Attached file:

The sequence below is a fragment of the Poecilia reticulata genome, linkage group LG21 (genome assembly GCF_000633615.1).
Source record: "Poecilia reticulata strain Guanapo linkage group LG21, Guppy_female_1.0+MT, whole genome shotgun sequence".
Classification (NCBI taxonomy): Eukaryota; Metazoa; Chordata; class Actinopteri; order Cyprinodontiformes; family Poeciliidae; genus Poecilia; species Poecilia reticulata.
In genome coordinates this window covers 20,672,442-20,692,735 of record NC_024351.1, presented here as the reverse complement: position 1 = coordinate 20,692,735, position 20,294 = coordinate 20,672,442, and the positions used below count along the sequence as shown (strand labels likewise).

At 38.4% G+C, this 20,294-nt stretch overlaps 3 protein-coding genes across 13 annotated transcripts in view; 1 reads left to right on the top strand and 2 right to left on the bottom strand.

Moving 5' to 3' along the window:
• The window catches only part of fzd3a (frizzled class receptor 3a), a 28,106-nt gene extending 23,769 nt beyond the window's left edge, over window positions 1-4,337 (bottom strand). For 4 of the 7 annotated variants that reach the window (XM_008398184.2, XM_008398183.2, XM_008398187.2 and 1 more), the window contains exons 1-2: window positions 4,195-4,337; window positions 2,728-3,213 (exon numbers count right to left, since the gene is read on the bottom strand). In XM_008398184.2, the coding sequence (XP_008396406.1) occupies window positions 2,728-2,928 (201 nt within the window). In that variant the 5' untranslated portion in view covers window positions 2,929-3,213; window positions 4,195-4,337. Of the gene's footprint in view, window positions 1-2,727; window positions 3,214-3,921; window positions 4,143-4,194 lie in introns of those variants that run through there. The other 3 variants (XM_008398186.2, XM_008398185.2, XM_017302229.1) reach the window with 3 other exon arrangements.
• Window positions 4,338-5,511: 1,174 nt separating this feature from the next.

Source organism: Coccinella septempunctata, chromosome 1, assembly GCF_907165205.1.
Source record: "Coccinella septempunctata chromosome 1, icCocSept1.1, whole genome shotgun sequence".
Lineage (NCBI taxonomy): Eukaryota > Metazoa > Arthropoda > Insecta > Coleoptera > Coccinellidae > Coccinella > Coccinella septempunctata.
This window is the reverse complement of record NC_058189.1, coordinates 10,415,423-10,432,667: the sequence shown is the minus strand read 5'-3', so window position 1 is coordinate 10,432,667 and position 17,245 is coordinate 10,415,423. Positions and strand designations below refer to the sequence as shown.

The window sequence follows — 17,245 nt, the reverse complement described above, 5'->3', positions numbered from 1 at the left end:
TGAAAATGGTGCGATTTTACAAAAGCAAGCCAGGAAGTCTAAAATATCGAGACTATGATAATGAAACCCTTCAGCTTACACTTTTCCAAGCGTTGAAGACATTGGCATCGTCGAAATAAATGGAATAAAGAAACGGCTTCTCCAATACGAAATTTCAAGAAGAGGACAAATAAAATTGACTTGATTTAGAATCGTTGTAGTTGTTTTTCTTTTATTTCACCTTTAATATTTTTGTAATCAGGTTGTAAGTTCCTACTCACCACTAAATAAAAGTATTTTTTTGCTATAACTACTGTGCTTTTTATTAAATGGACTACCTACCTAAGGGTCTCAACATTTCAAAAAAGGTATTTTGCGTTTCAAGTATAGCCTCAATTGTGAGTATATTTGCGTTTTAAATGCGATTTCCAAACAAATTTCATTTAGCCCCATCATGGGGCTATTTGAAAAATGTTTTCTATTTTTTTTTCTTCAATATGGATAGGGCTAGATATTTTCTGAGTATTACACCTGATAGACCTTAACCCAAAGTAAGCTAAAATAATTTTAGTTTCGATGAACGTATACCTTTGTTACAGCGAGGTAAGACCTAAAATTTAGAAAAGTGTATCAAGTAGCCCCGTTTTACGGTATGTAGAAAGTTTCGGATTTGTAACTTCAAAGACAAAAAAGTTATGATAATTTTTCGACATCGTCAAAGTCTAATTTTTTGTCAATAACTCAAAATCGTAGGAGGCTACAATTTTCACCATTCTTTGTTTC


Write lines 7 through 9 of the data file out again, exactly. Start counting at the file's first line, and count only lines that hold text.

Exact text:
• The window catches only part of fzd3a (frizzled class receptor 3a), a 28,106-nt gene extending 23,769 nt beyond the window's left edge, over window positions 1-4,337 (bottom strand). For 4 of the 7 annotated variants that reach the window (XM_008398184.2, XM_008398183.2, XM_008398187.2 and 1 more), the window contains exons 1-2: window positions 4,195-4,337; window positions 2,728-3,213 (exon numbers count right to left, since the gene is read on the bottom strand). In XM_008398184.2, the coding sequence (XP_008396406.1) occupies window positions 2,728-2,928 (201 nt within the window). In that variant the 5' untranslated portion in view covers window positions 2,929-3,213; window positions 4,195-4,337. Of the gene's footprint in view, window positions 1-2,727; window positions 3,214-3,921; window positions 4,143-4,194 lie in introns of those variants that run through there. The other 3 variants (XM_008398186.2, XM_008398185.2, XM_017302229.1) reach the window with 3 other exon arrangements.
• Window positions 4,338-5,511: 1,174 nt separating this feature from the next.

Source organism: Coccinella septempunctata, chromosome 1, assembly GCF_907165205.1.